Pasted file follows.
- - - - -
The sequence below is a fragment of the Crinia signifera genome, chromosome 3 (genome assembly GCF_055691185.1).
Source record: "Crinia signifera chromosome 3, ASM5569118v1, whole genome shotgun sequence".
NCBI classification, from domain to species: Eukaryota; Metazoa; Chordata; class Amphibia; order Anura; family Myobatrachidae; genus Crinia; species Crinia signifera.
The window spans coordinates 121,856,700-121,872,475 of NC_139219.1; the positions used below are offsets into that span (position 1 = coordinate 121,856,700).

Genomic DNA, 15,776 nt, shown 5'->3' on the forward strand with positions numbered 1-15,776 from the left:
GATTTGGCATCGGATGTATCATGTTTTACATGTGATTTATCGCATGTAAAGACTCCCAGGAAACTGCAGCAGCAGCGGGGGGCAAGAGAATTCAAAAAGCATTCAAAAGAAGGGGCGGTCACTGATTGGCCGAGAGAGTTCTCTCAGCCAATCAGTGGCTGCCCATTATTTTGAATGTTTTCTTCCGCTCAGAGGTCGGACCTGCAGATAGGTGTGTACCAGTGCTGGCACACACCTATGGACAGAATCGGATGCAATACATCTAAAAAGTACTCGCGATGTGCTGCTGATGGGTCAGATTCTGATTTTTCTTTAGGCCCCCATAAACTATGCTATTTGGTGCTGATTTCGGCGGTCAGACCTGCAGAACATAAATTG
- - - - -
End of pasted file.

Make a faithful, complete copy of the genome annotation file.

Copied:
The sequence below is a fragment of the Crinia signifera genome, chromosome 3 (genome assembly GCF_055691185.1).
Source record: "Crinia signifera chromosome 3, ASM5569118v1, whole genome shotgun sequence".
NCBI classification, from domain to species: Eukaryota; Metazoa; Chordata; class Amphibia; order Anura; family Myobatrachidae; genus Crinia; species Crinia signifera.
The window spans coordinates 121,856,700-121,872,475 of NC_139219.1; the positions used below are offsets into that span (position 1 = coordinate 121,856,700).

Genomic DNA, 15,776 nt, shown 5'->3' on the forward strand with positions numbered 1-15,776 from the left:
GATTTGGCATCGGATGTATCATGTTTTACATGTGATTTATCGCATGTAAAGACTCCCAGGAAACTGCAGCAGCAGCGGGGGGCAAGAGAATTCAAAAAGCATTCAAAAGAAGGGGCGGTCACTGATTGGCCGAGAGAGTTCTCTCAGCCAATCAGTGGCTGCCCATTATTTTGAATGTTTTCTTCCGCTCAGAGGTCGGACCTGCAGATAGGTGTGTACCAGTGCTGGCACACACCTATGGACAGAATCGGATGCAATACATCTAAAAAGTACTCGCGATGTGCTGCTGATGGGTCAGATTCTGATTTTTCTTTAGGCCCCCATAAACTATGCTATTTGGTGCTGATTTCGGCGGTCAGACCTGCAGAACATAAATTG